4. Experimental Section
4.1. Cyanobacterial Strains
A selection of cyanobacterial strains (Table 2 and Supplementary Figure S1) from the LEGE Culture Collection (Laboratory of Ecotoxicology, Genomics and Evolution; CIIMAR, Porto, Portugal) was performed in order to cover the diversity in the collection and the different ecosystems from which the strains were isolated. We tried to include cyanobacterial genera that had been tested in former studies , as well as genera that had not been previously examined. These were screened for the presence of the N-terminal protease (A) gene, and belonged to the orders Chroococcales (33 strains), Pleurocapsales (5 strains), Oscillatoriales (29 strains) and Nostocales (18 strains), according to the traditional systems of classification [33,34,35,36]. The isolates were originally obtained from freshwater (37 strains), estuarine (two strains) and marine (46 strains) environments. Additionally, three ESSACC (Estela Sousa e Silva Algal Culture Collection) strains  from freshwater environments were also included (hereafter named as LMECYA strains).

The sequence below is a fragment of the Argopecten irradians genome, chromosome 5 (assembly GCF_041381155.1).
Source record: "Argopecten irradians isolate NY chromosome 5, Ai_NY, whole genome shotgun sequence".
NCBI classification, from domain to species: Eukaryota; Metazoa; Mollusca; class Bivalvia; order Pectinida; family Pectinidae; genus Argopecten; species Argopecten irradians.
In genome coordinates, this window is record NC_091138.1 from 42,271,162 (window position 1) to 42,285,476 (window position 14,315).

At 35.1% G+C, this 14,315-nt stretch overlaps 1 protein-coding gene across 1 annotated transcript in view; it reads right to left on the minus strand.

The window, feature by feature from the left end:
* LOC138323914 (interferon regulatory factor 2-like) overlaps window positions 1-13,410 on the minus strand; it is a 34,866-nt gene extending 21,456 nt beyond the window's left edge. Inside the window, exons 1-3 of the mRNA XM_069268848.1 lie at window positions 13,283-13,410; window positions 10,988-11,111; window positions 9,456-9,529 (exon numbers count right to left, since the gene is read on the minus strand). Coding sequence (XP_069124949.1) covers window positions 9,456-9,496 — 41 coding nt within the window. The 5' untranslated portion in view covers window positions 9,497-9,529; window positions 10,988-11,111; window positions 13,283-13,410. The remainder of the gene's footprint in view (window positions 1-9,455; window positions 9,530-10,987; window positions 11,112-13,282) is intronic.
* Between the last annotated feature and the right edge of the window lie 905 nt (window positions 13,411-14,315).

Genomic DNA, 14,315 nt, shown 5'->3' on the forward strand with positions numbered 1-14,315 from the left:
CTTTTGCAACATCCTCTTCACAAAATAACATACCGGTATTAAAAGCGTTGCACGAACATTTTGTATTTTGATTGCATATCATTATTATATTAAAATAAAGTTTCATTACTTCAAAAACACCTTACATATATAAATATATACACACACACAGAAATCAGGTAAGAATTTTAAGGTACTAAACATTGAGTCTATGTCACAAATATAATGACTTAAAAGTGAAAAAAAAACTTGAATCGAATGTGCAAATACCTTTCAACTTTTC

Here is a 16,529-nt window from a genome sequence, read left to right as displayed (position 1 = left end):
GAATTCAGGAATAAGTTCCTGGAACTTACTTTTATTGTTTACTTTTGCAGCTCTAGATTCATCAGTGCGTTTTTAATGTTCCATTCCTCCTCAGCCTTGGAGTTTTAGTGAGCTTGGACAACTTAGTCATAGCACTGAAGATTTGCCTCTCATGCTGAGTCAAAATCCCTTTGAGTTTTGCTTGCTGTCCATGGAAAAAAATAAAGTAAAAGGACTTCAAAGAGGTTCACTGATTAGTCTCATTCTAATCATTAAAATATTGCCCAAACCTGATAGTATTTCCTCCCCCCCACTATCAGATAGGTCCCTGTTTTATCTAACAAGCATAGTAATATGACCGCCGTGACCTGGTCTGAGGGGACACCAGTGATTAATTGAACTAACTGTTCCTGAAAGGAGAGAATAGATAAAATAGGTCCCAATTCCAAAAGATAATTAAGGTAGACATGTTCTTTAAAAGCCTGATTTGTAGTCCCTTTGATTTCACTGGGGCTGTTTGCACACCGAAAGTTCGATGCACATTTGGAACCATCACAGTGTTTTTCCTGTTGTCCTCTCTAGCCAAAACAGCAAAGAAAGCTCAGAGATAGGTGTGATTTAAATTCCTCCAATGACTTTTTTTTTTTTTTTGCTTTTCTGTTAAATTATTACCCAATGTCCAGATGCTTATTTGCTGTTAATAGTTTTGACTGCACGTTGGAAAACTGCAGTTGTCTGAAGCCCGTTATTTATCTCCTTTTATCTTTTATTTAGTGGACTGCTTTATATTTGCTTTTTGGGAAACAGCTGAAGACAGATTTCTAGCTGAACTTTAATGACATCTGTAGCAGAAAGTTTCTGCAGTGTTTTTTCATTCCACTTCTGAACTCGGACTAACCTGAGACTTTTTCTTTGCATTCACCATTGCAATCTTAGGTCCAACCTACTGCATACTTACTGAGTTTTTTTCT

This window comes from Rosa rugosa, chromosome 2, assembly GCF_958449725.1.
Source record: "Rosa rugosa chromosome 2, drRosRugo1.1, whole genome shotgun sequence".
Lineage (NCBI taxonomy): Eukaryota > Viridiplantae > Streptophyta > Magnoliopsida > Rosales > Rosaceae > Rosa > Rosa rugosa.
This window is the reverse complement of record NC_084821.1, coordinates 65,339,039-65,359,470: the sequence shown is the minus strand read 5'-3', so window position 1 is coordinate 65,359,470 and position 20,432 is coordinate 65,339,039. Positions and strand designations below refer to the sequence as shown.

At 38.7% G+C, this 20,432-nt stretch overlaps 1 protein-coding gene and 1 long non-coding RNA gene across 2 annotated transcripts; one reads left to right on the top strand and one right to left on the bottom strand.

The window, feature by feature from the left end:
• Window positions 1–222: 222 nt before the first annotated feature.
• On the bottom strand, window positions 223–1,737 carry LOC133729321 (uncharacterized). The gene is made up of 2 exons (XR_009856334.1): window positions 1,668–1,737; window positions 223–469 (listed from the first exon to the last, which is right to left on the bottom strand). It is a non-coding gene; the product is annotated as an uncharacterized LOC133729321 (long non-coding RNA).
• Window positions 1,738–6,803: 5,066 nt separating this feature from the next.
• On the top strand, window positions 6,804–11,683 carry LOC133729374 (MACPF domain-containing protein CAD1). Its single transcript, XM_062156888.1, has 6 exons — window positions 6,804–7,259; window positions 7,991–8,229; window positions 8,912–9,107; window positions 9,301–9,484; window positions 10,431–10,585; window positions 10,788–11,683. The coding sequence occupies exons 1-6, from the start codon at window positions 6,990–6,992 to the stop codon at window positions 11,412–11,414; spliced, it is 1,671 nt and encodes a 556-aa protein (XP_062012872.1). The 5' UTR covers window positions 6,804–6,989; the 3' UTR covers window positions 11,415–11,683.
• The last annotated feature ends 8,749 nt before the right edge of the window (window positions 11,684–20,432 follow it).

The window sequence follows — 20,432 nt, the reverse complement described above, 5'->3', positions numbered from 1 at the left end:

4.2. Degenerate Primers
PCR primers were developed with the aim of being “universal” both in terms of taxa and cyanobactin diversity. For that purpose, publicly available (i.e., in GenBank) cyanobactin A-gene sequences from different cyanobacterial taxa were aligned using the Clustal W algorithm  in the MEGA 5.05 software package . Conserved regions among the homologous genes were thus identified and evaluated for candidate priming sites. This allowed us to design the primer set CBT_AF (5′-TTVGGYTAYGAYTTYGG-3′) and CBT_AR (5′-AGACCARGAACGRACTTC-3′), which amplify a 804 bp region of gene A. This primer pair was tested using a DNA template from Microcystis aeruginosa LEGE 91351 (formerly known as IZANCYA 41), a strain that was previously shown to be positive for the presence of cyanobactin genes . Still, the corresponding A-gene sequence was obtained, as described below, and had not been reported yet. The PCR protocol was optimized, by performing reactions under an annealing temperature gradient (48 °C–60 °C, optimal 52 °C).